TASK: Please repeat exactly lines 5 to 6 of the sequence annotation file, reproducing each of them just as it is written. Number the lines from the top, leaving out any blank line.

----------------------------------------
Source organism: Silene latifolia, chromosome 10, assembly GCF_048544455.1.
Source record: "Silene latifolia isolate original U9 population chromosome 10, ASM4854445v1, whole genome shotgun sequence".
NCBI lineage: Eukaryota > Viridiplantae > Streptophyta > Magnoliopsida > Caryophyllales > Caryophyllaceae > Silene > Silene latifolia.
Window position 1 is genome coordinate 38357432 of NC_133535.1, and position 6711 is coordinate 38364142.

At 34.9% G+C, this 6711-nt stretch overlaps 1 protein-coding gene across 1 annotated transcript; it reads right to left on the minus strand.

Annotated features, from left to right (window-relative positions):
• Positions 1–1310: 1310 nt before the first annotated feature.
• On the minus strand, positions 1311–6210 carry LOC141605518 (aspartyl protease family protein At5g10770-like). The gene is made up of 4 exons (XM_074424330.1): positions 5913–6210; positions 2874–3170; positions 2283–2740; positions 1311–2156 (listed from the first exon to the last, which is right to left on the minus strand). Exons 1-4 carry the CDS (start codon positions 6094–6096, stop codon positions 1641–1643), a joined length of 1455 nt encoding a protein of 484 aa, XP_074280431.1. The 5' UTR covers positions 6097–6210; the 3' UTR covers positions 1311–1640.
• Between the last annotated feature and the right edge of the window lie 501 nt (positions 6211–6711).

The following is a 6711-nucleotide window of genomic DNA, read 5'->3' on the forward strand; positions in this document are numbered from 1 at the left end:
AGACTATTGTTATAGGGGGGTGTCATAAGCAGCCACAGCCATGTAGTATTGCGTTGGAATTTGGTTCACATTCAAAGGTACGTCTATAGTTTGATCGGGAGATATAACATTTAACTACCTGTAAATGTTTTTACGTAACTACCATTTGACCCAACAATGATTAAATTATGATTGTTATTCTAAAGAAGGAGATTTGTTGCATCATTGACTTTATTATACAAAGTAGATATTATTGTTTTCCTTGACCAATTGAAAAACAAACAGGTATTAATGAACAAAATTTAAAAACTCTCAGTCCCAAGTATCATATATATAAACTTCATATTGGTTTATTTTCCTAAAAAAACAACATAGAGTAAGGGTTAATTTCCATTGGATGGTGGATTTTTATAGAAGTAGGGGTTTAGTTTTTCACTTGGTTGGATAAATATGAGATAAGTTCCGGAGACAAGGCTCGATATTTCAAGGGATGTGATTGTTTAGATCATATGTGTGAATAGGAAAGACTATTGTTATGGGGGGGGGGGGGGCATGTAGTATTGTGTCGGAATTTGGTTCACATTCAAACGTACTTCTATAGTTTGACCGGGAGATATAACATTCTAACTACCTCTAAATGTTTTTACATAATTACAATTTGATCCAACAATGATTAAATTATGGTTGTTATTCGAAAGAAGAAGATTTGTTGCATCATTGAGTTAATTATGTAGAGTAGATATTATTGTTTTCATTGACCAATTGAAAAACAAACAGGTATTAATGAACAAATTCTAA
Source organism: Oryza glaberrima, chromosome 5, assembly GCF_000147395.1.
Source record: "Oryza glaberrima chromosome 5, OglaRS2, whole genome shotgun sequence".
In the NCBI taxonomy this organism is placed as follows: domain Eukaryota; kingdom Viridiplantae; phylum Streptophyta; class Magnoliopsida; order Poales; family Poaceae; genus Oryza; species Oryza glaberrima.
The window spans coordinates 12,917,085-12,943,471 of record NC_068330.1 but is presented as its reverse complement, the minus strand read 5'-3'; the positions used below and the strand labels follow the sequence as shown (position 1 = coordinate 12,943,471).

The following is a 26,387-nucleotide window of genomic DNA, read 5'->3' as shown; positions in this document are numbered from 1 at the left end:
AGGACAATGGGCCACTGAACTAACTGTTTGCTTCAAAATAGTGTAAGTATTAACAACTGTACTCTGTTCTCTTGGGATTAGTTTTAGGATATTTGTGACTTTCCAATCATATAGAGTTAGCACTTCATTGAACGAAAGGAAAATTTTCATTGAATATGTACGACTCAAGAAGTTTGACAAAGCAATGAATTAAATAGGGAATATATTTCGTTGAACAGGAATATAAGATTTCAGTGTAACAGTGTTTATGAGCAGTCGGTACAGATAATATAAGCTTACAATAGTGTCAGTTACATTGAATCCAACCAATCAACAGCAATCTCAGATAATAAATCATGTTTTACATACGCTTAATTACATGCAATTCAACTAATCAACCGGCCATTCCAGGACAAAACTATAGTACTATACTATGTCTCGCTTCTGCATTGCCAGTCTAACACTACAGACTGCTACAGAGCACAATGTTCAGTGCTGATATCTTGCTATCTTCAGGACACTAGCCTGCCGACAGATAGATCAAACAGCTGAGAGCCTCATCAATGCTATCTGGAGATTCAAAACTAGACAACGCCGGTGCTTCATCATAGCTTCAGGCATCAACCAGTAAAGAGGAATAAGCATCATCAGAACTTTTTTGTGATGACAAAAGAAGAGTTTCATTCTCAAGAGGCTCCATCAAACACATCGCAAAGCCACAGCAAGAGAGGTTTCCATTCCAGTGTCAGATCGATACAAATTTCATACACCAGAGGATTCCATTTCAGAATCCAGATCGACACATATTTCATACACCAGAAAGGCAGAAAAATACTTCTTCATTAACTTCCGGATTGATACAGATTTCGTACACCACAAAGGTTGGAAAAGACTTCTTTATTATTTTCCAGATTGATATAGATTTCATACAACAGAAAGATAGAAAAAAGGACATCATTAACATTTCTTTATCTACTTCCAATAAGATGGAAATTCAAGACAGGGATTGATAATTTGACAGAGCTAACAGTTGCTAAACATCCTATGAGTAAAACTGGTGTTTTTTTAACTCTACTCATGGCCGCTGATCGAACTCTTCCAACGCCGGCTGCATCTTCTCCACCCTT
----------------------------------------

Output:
At 34.9% G+C, this 6711-nt stretch overlaps 1 protein-coding gene across 1 annotated transcript; it reads right to left on the minus strand.

Annotated features, from left to right (window-relative positions):